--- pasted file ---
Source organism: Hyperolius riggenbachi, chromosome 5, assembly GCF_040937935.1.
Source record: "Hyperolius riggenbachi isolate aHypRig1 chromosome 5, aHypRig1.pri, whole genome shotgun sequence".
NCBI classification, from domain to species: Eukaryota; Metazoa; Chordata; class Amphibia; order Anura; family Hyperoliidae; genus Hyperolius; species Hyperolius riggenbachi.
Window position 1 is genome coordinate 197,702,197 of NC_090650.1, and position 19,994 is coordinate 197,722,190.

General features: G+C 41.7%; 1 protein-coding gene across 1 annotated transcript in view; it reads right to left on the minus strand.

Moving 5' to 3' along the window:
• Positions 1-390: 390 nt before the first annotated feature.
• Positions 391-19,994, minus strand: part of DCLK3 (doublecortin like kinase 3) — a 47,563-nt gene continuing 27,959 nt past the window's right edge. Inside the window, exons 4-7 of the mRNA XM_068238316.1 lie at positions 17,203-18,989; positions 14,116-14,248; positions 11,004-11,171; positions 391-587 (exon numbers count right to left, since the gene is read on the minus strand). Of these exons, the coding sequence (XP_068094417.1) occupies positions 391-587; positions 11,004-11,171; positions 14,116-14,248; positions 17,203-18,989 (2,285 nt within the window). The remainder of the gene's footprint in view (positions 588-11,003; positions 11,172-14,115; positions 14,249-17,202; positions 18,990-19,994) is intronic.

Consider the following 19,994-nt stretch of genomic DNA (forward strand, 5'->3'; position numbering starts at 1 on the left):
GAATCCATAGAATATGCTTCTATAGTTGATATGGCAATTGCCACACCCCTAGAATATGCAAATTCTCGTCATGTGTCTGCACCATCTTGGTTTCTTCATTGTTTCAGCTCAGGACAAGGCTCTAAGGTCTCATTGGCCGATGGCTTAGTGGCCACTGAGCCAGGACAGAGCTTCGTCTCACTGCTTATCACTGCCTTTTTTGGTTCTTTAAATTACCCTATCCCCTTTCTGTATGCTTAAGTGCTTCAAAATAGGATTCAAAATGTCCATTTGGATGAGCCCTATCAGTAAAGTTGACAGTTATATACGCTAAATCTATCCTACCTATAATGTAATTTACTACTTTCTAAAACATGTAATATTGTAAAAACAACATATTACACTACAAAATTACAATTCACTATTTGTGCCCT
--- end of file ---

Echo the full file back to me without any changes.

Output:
Source organism: Hyperolius riggenbachi, chromosome 5, assembly GCF_040937935.1.
Source record: "Hyperolius riggenbachi isolate aHypRig1 chromosome 5, aHypRig1.pri, whole genome shotgun sequence".
NCBI classification, from domain to species: Eukaryota; Metazoa; Chordata; class Amphibia; order Anura; family Hyperoliidae; genus Hyperolius; species Hyperolius riggenbachi.
Window position 1 is genome coordinate 197,702,197 of NC_090650.1, and position 19,994 is coordinate 197,722,190.

General features: G+C 41.7%; 1 protein-coding gene across 1 annotated transcript in view; it reads right to left on the minus strand.

Moving 5' to 3' along the window:
• Positions 1-390: 390 nt before the first annotated feature.
• Positions 391-19,994, minus strand: part of DCLK3 (doublecortin like kinase 3) — a 47,563-nt gene continuing 27,959 nt past the window's right edge. Inside the window, exons 4-7 of the mRNA XM_068238316.1 lie at positions 17,203-18,989; positions 14,116-14,248; positions 11,004-11,171; positions 391-587 (exon numbers count right to left, since the gene is read on the minus strand). Of these exons, the coding sequence (XP_068094417.1) occupies positions 391-587; positions 11,004-11,171; positions 14,116-14,248; positions 17,203-18,989 (2,285 nt within the window). The remainder of the gene's footprint in view (positions 588-11,003; positions 11,172-14,115; positions 14,249-17,202; positions 18,990-19,994) is intronic.

Consider the following 19,994-nt stretch of genomic DNA (forward strand, 5'->3'; position numbering starts at 1 on the left):
GAATCCATAGAATATGCTTCTATAGTTGATATGGCAATTGCCACACCCCTAGAATATGCAAATTCTCGTCATGTGTCTGCACCATCTTGGTTTCTTCATTGTTTCAGCTCAGGACAAGGCTCTAAGGTCTCATTGGCCGATGGCTTAGTGGCCACTGAGCCAGGACAGAGCTTCGTCTCACTGCTTATCACTGCCTTTTTTGGTTCTTTAAATTACCCTATCCCCTTTCTGTATGCTTAAGTGCTTCAAAATAGGATTCAAAATGTCCATTTGGATGAGCCCTATCAGTAAAGTTGACAGTTATATACGCTAAATCTATCCTACCTATAATGTAATTTACTACTTTCTAAAACATGTAATATTGTAAAAACAACATATTACACTACAAAATTACAATTCACTATTTGTGCCCT